Have you ever read Jesus "Sermon on the Mount" and finished with a sense of despair? I challenge you to read Matthew 5-7 now if you have the time and then finish reading this entry. But, if you don't have time here are a few impossible morsels:
"Blessed are you when people insult you, persecute you and falsely say all kinds of evil against you because of me. Rejoice and be glad..." vs 5:11-12a
"Anyone who breaks one of the least of these commandments and teaches others to do the same will be called least in the kingdom of heaven," vs19
"Unless your righteousness surpasses that of the pharisees and the teachers of the law, you will certainly not enter the kingdom of heaven." vs 20
"Anyone who is angry with his brother will be subject to judgement." vs22
"Anyone who looks at a woman lustfully has already committed adultery..." vs28
"If your right hand causes you to sin, cut it off and throw it away..." vs30
"If someone strikes you on the right cheek, turn to him the other also." vs39
This is just a sampling. Yikes!
The question is, "Why would Jesus preach this way?" Did he not know he was asking the impossible? The people already held the pharisees in high regard for their extreme dedication to following every conceivable law and religious regulation. Now they are being told that the pharisees have missed the mark too? Who then can be saved? Despair!
In Fyodor Dostoevsky's classic novel The Brothers Karamazov the description is given of a reclusive ascetic monk named Father Farapont. All the monks at the monastery and all in the town lived in awe of him. He ate nothing but crusty bread and drank nothing but water. He fasted for days and always wore a belt of extremely heavy weights to keep himself "humble" through self-mortification. None was more perfect in holiness, yet he harbored a secret hatred for Father Zosima who lived joyfully by the simple principles of grace from God and mercy to others. The contrast between these two friars is striking and we must not miss the point: We are saved only by grace.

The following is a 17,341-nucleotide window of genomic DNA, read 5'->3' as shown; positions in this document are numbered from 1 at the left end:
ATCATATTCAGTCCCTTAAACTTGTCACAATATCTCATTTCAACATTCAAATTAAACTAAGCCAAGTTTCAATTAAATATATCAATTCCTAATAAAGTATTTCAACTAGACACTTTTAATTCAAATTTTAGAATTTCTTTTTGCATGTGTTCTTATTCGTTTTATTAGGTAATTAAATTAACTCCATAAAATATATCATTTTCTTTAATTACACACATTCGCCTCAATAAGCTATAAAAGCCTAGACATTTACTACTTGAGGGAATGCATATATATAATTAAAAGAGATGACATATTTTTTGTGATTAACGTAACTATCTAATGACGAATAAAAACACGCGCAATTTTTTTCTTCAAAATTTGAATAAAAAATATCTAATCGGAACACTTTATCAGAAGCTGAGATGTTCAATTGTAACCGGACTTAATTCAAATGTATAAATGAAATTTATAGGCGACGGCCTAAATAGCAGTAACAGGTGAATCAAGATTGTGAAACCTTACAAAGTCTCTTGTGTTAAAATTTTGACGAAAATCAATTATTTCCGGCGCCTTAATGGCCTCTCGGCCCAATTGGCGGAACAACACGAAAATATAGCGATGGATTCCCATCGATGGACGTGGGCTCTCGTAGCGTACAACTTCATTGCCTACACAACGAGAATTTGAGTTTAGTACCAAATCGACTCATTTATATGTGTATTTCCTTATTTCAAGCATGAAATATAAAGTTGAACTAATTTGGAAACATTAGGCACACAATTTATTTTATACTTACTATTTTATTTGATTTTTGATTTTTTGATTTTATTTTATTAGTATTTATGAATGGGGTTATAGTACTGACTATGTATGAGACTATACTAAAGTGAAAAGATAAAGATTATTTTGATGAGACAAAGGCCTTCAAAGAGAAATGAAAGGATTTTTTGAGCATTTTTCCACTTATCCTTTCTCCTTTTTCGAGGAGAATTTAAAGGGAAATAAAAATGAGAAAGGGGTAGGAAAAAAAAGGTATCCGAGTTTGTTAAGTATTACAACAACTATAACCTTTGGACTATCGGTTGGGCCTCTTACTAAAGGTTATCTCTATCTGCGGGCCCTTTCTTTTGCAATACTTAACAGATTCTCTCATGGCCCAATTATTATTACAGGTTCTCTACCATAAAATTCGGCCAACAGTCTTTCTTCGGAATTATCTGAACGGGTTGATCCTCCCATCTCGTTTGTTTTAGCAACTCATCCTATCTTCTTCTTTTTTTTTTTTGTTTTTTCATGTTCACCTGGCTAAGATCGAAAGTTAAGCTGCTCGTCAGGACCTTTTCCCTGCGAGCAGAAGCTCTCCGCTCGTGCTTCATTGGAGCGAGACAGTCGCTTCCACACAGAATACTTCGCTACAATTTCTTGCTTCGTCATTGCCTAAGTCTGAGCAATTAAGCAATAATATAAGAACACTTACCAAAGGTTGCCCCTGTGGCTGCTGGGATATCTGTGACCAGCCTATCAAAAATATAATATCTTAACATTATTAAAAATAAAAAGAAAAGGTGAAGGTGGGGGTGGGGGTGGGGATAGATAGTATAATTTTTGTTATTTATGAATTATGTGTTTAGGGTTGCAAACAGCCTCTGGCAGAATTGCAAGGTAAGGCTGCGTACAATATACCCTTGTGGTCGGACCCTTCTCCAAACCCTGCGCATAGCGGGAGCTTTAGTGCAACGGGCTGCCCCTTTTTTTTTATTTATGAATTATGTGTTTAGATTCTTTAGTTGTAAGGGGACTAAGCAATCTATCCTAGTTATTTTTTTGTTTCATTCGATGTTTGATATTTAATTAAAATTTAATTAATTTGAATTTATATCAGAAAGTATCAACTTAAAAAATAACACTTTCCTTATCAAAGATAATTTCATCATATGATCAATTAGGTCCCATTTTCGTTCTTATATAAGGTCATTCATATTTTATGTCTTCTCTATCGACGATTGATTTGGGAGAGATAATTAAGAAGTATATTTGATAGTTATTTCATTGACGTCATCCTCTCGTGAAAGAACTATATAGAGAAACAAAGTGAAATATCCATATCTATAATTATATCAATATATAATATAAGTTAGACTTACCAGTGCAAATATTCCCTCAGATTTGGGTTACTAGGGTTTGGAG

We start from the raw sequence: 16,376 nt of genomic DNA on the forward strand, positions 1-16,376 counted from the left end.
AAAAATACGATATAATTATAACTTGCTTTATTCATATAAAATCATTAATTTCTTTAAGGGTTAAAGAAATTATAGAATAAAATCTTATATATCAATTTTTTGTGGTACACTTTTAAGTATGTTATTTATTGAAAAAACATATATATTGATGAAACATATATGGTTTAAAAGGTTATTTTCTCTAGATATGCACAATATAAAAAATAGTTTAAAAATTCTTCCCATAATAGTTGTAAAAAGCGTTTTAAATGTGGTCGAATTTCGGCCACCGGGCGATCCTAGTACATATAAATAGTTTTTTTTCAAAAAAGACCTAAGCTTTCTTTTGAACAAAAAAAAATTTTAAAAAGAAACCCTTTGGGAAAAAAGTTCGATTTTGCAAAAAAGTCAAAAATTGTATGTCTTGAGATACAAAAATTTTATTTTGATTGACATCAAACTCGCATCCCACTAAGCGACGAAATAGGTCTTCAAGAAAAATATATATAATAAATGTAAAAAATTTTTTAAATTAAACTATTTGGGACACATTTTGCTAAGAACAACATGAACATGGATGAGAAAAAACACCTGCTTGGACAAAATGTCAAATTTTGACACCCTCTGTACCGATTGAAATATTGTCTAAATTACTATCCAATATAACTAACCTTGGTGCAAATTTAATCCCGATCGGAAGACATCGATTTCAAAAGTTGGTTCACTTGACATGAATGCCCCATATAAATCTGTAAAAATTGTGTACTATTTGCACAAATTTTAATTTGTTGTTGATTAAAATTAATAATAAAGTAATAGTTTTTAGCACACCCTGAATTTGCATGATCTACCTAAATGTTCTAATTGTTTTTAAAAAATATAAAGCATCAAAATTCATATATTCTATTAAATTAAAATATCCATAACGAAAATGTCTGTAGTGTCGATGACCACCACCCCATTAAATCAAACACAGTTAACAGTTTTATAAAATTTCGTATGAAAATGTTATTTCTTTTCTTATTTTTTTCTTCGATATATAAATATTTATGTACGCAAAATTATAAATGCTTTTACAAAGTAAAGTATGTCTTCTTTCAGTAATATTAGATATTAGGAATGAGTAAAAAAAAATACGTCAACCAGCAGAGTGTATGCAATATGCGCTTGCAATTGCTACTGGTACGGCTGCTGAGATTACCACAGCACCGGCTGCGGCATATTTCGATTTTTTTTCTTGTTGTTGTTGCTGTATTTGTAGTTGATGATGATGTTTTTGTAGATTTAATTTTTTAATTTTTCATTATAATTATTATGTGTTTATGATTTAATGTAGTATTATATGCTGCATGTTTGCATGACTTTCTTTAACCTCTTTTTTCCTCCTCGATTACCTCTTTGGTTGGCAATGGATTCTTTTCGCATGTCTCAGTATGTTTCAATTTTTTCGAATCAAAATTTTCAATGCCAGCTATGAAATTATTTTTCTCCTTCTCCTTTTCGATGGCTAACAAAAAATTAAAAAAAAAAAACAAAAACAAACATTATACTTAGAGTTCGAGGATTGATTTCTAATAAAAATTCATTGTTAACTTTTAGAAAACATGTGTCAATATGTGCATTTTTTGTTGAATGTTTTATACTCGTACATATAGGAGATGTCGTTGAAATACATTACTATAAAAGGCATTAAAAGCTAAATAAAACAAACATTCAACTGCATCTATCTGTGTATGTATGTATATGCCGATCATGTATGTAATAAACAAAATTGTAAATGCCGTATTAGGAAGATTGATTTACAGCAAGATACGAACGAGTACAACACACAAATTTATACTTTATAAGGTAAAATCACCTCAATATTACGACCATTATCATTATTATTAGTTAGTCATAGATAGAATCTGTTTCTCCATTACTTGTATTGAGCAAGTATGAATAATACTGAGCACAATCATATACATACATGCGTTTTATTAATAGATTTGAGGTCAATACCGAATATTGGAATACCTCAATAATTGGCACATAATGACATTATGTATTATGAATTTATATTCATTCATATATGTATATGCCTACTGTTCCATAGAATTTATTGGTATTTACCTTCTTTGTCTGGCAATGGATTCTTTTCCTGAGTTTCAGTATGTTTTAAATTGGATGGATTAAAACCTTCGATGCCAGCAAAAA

Jesus did know he was preaching the impossible and he did it on purpose. The reason is that he knew that unless people sense their utter lostness and inability to meet God's standards they will not really understand grace. The point of the Sermon on the Mount, in my mind, and Dostoevsky's point as well, is to knock out of us any ridiculous pharisaical notion that we can somehow earn God's favor by being good or righteous. If we miss this point we are likely to turn into holy monsters.
Jesus came to die on a cross so I might come and die there too. He died physically so that my death might be of a different kind. All who seek salvation and the favor of God must die to the lie that Father Farapont believed, namely, that God will love me most if I suffer most. The crushing weight of the law, works, good deeds and holiness cannot save any soul. Remember, Jesus said, "Come to me, all you who are weary and burdened, and I will give you rest. Take my yoke upon you and learn from me, for I am gentle and humble in heart, and you will find rest for your souls. For my yoke is easy and my burden is light." (Matthew 11:28-30)
So, the next time you read the "Sermon on the Mount" remember grace and be glad! Amen.